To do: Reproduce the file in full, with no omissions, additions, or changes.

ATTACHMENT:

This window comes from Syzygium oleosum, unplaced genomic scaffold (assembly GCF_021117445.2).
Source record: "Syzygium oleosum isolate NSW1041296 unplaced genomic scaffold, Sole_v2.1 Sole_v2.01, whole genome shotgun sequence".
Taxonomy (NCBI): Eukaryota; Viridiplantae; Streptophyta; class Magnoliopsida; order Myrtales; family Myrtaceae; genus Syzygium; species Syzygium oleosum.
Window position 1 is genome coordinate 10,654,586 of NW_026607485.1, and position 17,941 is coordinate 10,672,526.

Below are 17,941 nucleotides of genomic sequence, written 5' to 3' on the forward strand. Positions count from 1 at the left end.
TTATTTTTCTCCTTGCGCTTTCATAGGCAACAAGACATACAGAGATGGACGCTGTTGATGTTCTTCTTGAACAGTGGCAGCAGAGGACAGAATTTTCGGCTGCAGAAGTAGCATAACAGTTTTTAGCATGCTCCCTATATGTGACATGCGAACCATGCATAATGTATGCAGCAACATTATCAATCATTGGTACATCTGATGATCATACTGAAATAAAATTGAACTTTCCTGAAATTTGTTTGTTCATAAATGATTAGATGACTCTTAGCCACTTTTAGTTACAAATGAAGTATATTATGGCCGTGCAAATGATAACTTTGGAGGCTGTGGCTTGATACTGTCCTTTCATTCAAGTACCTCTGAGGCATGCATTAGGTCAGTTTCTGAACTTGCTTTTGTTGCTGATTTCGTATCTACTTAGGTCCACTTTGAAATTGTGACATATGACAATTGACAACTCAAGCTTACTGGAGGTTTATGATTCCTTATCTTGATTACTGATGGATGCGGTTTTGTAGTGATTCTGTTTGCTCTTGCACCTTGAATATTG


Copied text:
This window comes from Syzygium oleosum, unplaced genomic scaffold (assembly GCF_021117445.2).
Source record: "Syzygium oleosum isolate NSW1041296 unplaced genomic scaffold, Sole_v2.1 Sole_v2.01, whole genome shotgun sequence".
Taxonomy (NCBI): Eukaryota; Viridiplantae; Streptophyta; class Magnoliopsida; order Myrtales; family Myrtaceae; genus Syzygium; species Syzygium oleosum.
Window position 1 is genome coordinate 10,654,586 of NW_026607485.1, and position 17,941 is coordinate 10,672,526.

Below are 17,941 nucleotides of genomic sequence, written 5' to 3' on the forward strand. Positions count from 1 at the left end.
TTATTTTTCTCCTTGCGCTTTCATAGGCAACAAGACATACAGAGATGGACGCTGTTGATGTTCTTCTTGAACAGTGGCAGCAGAGGACAGAATTTTCGGCTGCAGAAGTAGCATAACAGTTTTTAGCATGCTCCCTATATGTGACATGCGAACCATGCATAATGTATGCAGCAACATTATCAATCATTGGTACATCTGATGATCATACTGAAATAAAATTGAACTTTCCTGAAATTTGTTTGTTCATAAATGATTAGATGACTCTTAGCCACTTTTAGTTACAAATGAAGTATATTATGGCCGTGCAAATGATAACTTTGGAGGCTGTGGCTTGATACTGTCCTTTCATTCAAGTACCTCTGAGGCATGCATTAGGTCAGTTTCTGAACTTGCTTTTGTTGCTGATTTCGTATCTACTTAGGTCCACTTTGAAATTGTGACATATGACAATTGACAACTCAAGCTTACTGGAGGTTTATGATTCCTTATCTTGATTACTGATGGATGCGGTTTTGTAGTGATTCTGTTTGCTCTTGCACCTTGAATATTG